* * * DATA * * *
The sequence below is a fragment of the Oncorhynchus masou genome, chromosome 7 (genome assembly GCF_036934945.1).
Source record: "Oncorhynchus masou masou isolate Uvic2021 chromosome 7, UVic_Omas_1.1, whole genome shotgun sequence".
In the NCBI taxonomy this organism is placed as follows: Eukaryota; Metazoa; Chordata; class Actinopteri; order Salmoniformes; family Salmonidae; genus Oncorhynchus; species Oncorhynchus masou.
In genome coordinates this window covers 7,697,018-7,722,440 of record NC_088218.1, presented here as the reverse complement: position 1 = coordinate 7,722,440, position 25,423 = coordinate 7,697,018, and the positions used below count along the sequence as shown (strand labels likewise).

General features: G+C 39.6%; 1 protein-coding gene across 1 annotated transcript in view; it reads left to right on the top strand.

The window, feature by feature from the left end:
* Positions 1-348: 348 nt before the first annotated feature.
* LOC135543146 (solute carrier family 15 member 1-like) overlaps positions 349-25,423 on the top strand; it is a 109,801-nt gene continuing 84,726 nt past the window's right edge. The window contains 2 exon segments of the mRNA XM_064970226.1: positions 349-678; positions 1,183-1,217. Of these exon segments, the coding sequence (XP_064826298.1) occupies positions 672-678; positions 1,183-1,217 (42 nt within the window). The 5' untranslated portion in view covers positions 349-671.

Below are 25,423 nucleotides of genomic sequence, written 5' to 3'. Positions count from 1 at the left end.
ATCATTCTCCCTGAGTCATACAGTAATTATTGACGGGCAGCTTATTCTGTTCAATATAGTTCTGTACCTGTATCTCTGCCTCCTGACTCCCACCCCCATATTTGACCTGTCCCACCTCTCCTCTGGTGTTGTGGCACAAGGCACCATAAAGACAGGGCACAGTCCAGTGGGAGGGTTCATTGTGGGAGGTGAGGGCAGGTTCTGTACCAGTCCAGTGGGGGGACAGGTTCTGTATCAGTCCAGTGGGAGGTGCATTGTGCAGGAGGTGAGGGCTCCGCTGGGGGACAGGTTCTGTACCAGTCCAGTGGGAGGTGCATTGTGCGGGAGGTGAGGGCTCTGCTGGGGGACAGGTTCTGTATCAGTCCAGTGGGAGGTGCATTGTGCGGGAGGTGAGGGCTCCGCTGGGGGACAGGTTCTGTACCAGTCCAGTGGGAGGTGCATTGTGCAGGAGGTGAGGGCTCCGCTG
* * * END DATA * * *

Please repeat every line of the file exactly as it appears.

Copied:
The sequence below is a fragment of the Oncorhynchus masou genome, chromosome 7 (genome assembly GCF_036934945.1).
Source record: "Oncorhynchus masou masou isolate Uvic2021 chromosome 7, UVic_Omas_1.1, whole genome shotgun sequence".
In the NCBI taxonomy this organism is placed as follows: Eukaryota; Metazoa; Chordata; class Actinopteri; order Salmoniformes; family Salmonidae; genus Oncorhynchus; species Oncorhynchus masou.
In genome coordinates this window covers 7,697,018-7,722,440 of record NC_088218.1, presented here as the reverse complement: position 1 = coordinate 7,722,440, position 25,423 = coordinate 7,697,018, and the positions used below count along the sequence as shown (strand labels likewise).

General features: G+C 39.6%; 1 protein-coding gene across 1 annotated transcript in view; it reads left to right on the top strand.

The window, feature by feature from the left end:
* Positions 1-348: 348 nt before the first annotated feature.
* LOC135543146 (solute carrier family 15 member 1-like) overlaps positions 349-25,423 on the top strand; it is a 109,801-nt gene continuing 84,726 nt past the window's right edge. The window contains 2 exon segments of the mRNA XM_064970226.1: positions 349-678; positions 1,183-1,217. Of these exon segments, the coding sequence (XP_064826298.1) occupies positions 672-678; positions 1,183-1,217 (42 nt within the window). The 5' untranslated portion in view covers positions 349-671.

Below are 25,423 nucleotides of genomic sequence, written 5' to 3'. Positions count from 1 at the left end.
ATCATTCTCCCTGAGTCATACAGTAATTATTGACGGGCAGCTTATTCTGTTCAATATAGTTCTGTACCTGTATCTCTGCCTCCTGACTCCCACCCCCATATTTGACCTGTCCCACCTCTCCTCTGGTGTTGTGGCACAAGGCACCATAAAGACAGGGCACAGTCCAGTGGGAGGGTTCATTGTGGGAGGTGAGGGCAGGTTCTGTACCAGTCCAGTGGGGGGACAGGTTCTGTATCAGTCCAGTGGGAGGTGCATTGTGCAGGAGGTGAGGGCTCCGCTGGGGGACAGGTTCTGTACCAGTCCAGTGGGAGGTGCATTGTGCGGGAGGTGAGGGCTCTGCTGGGGGACAGGTTCTGTATCAGTCCAGTGGGAGGTGCATTGTGCGGGAGGTGAGGGCTCCGCTGGGGGACAGGTTCTGTACCAGTCCAGTGGGAGGTGCATTGTGCAGGAGGTGAGGGCTCCGCTG